It's been quite a week, celebratory times, mixed in with some sad news.
First of all, the obligatory look at the distances, and with my 'monthly wildcard challenge' of an aquabike event planned in, I was told by Coach Tom to reduce any unnecessary mileage so that I could be well rested and sharpened ahead of my race.
Normally I would talk about my upcoming monthly challenge but I am incredibly cautious about promoting anything I have planned in the way of races ahead of time, in case things don't go as planned. I was feeling particularly apprehensive ahead of my race this time as it had been two full years since I had raced and challenged myself in this way and I really didn't know what could happen.
Anyway, more on that to follow, the distances this week are looking like this:
This distance would see me arriving at the largest city in Bolivia, Santa Cruz de la Sierra, which translates as 'Holy Cross of the Mountain Range'. The city was first founded in 1561 by Spanish explorer Ñuflo de Chavez about 200km east of its current location, and was moved several times until it was finally established on the Pirai River in the late 16th century. This thriving city has the largest and most diverse population in Bolivia where modernity mixes with tradition such as the beloved national drink chica. This is a milky, sour beverage, made out of fermented corn, quinoa or peanuts, Chicha can be a potent alcoholic drink or a refreshing soft drink. Having actually sampled some of South America's 'traditional drinks' I can only imagine caution should be exercised with the alcoholic version of this! But more on that when I get to Chile....
The sad news this week came in the form of hearing from my partner Ian's friends in France that their lovely dog Brodie had sadly passed away. An incredibly gentle giant of a dog, Brodie was a Leonberger who I only had the pleasure of meeting once on a trip to see them in 2019. He changed my mind about my love of small dogs (although I will always still love a westie) and I could totally see the appeal of this beautiful breed. At 12 and a half years old, he had been suffering with some health problems, but I know his sudden decline and passing still came as a big shock and huge loss to his owners Jim and Sandra. Rest in peace lovely Brodie, I hope there are lots of treats and ear rubs where you are now.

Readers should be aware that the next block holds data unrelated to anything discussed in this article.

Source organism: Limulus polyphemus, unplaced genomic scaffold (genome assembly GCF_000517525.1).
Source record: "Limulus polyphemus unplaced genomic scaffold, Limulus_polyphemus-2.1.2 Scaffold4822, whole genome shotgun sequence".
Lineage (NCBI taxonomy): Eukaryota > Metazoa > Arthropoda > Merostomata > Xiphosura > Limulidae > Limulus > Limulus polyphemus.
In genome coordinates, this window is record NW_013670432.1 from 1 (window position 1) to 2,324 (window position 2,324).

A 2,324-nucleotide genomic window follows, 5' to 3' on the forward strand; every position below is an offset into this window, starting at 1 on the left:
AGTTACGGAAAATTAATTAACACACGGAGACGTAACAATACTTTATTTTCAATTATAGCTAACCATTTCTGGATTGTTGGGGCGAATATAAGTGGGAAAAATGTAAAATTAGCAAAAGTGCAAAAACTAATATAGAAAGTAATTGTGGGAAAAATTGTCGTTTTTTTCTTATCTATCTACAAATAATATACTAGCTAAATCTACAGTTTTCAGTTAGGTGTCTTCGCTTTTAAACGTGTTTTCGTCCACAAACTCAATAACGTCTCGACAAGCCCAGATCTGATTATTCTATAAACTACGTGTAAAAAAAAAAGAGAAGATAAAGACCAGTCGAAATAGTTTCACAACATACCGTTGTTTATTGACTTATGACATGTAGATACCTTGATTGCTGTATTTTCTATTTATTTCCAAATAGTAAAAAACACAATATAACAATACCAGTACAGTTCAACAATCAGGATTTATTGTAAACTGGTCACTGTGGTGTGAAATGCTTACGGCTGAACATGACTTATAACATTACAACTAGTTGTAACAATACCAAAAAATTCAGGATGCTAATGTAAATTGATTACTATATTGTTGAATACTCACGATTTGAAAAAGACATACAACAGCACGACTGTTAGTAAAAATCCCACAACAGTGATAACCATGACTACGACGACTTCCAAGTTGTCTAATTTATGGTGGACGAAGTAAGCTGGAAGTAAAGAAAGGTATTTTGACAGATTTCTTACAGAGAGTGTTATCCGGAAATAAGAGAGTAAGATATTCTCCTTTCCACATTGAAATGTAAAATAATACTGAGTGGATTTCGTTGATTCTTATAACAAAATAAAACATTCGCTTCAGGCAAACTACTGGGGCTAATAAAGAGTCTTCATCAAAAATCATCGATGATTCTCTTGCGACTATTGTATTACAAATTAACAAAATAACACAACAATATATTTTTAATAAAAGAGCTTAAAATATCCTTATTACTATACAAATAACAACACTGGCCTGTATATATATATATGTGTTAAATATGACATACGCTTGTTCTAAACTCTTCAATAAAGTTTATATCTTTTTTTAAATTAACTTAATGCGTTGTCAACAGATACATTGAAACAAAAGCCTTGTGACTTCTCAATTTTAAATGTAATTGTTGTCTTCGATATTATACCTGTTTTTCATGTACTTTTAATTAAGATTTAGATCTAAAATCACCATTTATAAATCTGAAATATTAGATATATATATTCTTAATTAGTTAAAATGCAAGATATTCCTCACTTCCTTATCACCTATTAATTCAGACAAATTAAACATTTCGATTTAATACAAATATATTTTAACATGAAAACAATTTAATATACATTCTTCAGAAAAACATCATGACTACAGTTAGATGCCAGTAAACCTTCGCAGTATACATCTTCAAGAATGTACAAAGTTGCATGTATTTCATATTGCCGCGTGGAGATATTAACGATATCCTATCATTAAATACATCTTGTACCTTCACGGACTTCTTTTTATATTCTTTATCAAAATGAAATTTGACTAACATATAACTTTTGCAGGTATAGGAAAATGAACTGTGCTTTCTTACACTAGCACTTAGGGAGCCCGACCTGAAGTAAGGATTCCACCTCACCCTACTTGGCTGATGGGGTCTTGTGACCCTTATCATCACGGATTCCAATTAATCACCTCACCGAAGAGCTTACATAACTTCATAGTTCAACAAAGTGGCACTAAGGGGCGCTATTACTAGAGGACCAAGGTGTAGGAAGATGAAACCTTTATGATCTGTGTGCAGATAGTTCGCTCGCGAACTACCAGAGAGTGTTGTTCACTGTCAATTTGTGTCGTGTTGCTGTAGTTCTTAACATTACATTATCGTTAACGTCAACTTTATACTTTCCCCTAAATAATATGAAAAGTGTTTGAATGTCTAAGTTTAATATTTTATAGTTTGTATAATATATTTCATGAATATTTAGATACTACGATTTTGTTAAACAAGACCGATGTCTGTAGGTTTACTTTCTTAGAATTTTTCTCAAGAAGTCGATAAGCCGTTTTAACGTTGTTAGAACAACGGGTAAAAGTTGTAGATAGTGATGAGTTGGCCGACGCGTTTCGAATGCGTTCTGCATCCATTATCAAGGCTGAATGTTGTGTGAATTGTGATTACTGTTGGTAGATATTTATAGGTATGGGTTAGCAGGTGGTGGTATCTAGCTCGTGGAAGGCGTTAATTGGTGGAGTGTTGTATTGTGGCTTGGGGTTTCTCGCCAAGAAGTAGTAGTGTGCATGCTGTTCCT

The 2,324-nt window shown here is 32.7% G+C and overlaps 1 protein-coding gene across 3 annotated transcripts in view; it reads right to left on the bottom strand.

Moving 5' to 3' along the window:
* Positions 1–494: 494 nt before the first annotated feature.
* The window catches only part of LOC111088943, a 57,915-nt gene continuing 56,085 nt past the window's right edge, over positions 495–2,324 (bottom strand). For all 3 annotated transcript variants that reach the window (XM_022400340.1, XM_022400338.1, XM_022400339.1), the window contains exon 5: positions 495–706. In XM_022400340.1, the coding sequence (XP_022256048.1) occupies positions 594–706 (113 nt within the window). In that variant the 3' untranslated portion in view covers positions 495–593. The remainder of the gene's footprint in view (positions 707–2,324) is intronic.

But onto happier times - although Sunday's race didn't start out that way.
It was a truly miserable morning as we arrived at the race start at 7am in Marlow, and Ian tried to optimistically tell me the rain was easing off. I got soaked as I ran just the 500m or so to the race registration and back, and then once again as I racked my bike.
We tried to joke it off with our usual "well you can only get so wet" Scottish take on the situation. But I was worried about the bike, this was a route with hills, and downhills have never been something I have been particularly confident on, let alone in the wet.
Then there was putting on a wetsuit for only the second time since 2019. I have a great suit, but I still hate the palaver of putting it on, and how it feels. A slightly surreal swim start ensued as, rather than a mass start we were allocated a 15minute window for our wave and then started off at 15 second intervals. With no race briefing on the day I ended up double checking with everyone around me where exactly in the river the swim started, and where the 1500m loop was. I was called forward over the chip timing mat, and then told to sit on the edge before being given the signal to officially start.
I dropped into the Thames and was immediately off. There were other races already in progress and so it was a case of trying to find your 'Covid friendly' space in amongst the other swimmers, whilst also keeping my ideal pace. I must admit, this is one of the first triathlon swims I can honestly say I enjoyed! It must be in large part down to my winter open water swimming practice as I didn't feel stressed and came in at 24:52, a PB over this distance of about 4 minutes! Then it was up a ladder out of the water and a run for the bike. It had bucketed down with rain all during the swim and my bike and surrounding kit were soaked, but I was on my way.
Ian was on the edge of the course trying to stay dry whilst also being in charge of those all important race shots!
We had only driven this route once in the car and I was surprised at how challenging the long climb up to the halfway point was, my lower back was feeling it, as needless to say my legs were. Then there were the unexpected temporary traffic lights - they caught me out both out and back and I wasn't sure whether to be relieved or annoyed at the 90sec+ stoppage at either side. But it didn't seem to affect me too much and I was delighted to come in with a bike time of 1:22 on this Olympic distance route. I must admit I was relieved that I had played to my strengths after achilles niggles and didn't have to add in the run at the end of the bike. I am loving aquabike events just now!
I was so happy to see Ian standing there cheering as I ran in with my bike for the final 500m. He is the best supporter - usually the tallest person in a crowd and always the most enthusiastic! I think he was as surprised as I was to see me arrive back so soon.
It wasn't until I arrived home and checked the results that I found out I was the first female, the oldest female, and came in 6th overall!
And so that called for a celebratory curry and beer :)
Denise Yeats is an events director, communications consultant, endurance athlete and avid adventurer.